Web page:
Last March, glass artist Tracy Glover's studio was inundated in the largest flood Rhode Island had seen in 200 years. Like many of the people affected by the incredibly rare event, she did not have flood insurance. Enter CERF+.
"CERF+ helped me with grants and loans immediately, which let me set up my business elsewhere," Glover recalls. "The financial assistance held us over until FEMA and the Small Business Administration came through later.
"What's so great about CERF+ is that the people helping you are part of your artistic community. You feel supported by fellow artists. I can't stress enough when you go through this-and I lost 80% of everything in my studio-that goodwill like CERF+'s is priceless."
Glover was able to take this devastating event and turn it into an opportunity to refine both her art process and her business. "The flood happened at the end of March, and amazingly, thanks in part to CERF+, I was able to ship my first product as soon as the end of May. I changed the focus of my business model, and so many positive things came from the experience.
"Our new office is on the third floor of a building, which is well above the water line in case anything like this happens again. I went from maintaining my own glass furnace to renting time from other studios, which really made me more efficient and productive and lets me just focus on the glass I'm making."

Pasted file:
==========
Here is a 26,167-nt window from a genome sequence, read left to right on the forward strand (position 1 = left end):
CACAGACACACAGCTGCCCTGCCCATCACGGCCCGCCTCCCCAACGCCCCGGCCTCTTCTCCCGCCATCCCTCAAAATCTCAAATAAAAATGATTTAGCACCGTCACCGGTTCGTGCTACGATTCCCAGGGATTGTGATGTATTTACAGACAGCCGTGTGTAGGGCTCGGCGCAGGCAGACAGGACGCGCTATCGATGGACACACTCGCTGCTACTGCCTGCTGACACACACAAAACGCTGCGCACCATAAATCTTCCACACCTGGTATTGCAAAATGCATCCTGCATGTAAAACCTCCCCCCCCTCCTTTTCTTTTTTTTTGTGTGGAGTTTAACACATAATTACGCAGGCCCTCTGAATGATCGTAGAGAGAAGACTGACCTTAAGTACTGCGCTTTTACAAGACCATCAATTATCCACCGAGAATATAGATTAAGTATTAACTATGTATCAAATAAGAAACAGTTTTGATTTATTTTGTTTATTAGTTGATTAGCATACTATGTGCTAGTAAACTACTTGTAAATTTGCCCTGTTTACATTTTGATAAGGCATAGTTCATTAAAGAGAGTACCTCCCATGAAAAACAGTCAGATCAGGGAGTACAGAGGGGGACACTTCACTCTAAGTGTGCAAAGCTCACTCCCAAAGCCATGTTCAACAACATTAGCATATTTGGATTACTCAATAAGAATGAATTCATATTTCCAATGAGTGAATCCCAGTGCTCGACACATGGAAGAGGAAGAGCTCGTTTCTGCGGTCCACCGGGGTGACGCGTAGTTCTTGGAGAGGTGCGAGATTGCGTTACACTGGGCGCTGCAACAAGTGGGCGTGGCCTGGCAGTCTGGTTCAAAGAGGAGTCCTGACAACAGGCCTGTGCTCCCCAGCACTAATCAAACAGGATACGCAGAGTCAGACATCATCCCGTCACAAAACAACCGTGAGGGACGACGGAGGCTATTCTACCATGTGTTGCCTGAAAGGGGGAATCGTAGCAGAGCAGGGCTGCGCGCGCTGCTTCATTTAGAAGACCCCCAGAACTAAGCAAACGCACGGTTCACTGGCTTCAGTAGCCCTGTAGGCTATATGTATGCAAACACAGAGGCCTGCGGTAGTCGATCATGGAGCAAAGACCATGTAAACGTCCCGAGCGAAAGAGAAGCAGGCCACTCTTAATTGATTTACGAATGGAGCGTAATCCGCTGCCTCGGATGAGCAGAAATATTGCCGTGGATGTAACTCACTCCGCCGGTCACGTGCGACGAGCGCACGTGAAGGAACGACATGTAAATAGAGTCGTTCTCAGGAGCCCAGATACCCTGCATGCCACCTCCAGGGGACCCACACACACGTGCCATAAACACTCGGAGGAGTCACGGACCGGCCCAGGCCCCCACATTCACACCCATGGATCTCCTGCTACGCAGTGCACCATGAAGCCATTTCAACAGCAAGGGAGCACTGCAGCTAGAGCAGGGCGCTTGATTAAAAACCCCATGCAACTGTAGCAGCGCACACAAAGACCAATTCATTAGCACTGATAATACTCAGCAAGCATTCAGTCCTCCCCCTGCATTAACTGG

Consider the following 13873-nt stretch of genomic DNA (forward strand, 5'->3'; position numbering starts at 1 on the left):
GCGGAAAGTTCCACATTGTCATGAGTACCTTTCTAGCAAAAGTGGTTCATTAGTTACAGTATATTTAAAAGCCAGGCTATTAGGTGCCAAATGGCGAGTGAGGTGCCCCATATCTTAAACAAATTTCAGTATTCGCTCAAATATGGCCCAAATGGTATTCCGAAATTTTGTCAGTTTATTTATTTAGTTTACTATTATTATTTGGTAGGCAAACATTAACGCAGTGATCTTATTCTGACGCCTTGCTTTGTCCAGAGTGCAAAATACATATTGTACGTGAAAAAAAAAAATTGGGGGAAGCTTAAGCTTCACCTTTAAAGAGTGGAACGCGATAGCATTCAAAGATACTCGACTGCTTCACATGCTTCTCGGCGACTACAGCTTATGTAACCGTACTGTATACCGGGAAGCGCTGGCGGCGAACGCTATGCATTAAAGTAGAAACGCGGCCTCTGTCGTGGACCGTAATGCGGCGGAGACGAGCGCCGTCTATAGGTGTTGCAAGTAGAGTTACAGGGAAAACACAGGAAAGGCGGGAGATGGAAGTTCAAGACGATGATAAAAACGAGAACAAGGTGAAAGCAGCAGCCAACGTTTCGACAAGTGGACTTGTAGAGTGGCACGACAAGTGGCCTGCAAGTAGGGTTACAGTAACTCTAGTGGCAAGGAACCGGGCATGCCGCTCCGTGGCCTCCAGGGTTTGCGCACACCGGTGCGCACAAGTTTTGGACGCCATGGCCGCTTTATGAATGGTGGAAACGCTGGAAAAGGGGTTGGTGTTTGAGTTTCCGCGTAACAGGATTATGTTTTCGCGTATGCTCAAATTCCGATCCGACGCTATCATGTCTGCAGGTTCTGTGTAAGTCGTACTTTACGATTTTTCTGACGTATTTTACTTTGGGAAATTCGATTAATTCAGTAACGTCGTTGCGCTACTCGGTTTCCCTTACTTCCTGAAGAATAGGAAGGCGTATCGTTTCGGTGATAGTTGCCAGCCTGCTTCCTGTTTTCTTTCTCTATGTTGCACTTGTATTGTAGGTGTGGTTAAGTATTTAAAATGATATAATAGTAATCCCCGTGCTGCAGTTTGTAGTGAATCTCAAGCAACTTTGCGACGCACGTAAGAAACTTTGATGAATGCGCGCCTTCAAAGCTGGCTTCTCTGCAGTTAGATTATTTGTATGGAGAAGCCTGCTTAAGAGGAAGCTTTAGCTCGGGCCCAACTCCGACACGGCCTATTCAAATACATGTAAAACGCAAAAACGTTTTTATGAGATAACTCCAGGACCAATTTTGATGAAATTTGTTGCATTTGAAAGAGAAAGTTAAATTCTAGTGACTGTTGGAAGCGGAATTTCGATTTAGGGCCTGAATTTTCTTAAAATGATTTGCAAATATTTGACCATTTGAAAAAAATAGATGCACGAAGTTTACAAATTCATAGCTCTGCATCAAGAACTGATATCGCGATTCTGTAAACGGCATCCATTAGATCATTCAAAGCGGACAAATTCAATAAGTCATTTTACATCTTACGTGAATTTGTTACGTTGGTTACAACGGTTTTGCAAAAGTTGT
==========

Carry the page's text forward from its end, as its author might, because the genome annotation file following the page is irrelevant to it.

Georgia ceramicist Billie Mitchell began her career as a painter, but two bouts of Hodgkin's lymphoma left her with shaky hands-so she turned to clay in 1993.
"I just looked at it as another challenge," Billie says. "If someone tells me I can't do something, I'm going to prove them wrong. I'm a strong person, and I just don't let obstacles get in my way."
Over a year ago, Billie faced another life-changing challenge. Record-breaking storms in late September 2009 caused a deluge of 14-18 in. of rain to fall on her home in Acworth, Ga. The storms also caused a 23-ft section of her house's foundation to collapse entirely.
Billie was away in New Mexico when the storms hit on September 21, and a neighbor called a few days later to tell her that the water, which had cascaded down the hill, had now puddled into a veritable lake in her front yard. There was more bad news: Her walkout basement studio had been badly damaged. A wall of mud forced its way through the cinder block, pushing her 350-lb kiln and her sculptural clay pieces across the floor of her studio.
A month later, Billie was stuck. She could not work, and she could live not in the house. FEMA had given her some money, but she did not have flood insurance; she estimated that it would cost thousands to replace the foundation of her house.
Meanwhile, her friends in the art world rallied around her, raising money and offering to help her cart off the mud and cinder blocks. CERF+ was right there with them, giving her cash so that she could replace her equipment and get back to work.
"I'm not one who accepts help graciously," Billie says. "I'm not very good at it. But the love that these people have shown us has gone straight to our hearts. I just never knew I was going to be the one who needed help."
For more information or to find out how you can help, contact CERF+ at P.O. Box 838, Montpelier, VT 05601-0838; call (802) 229-2306; fax (802) 223-6484; or visit www.craftemergency.org or www.studioprotector.org.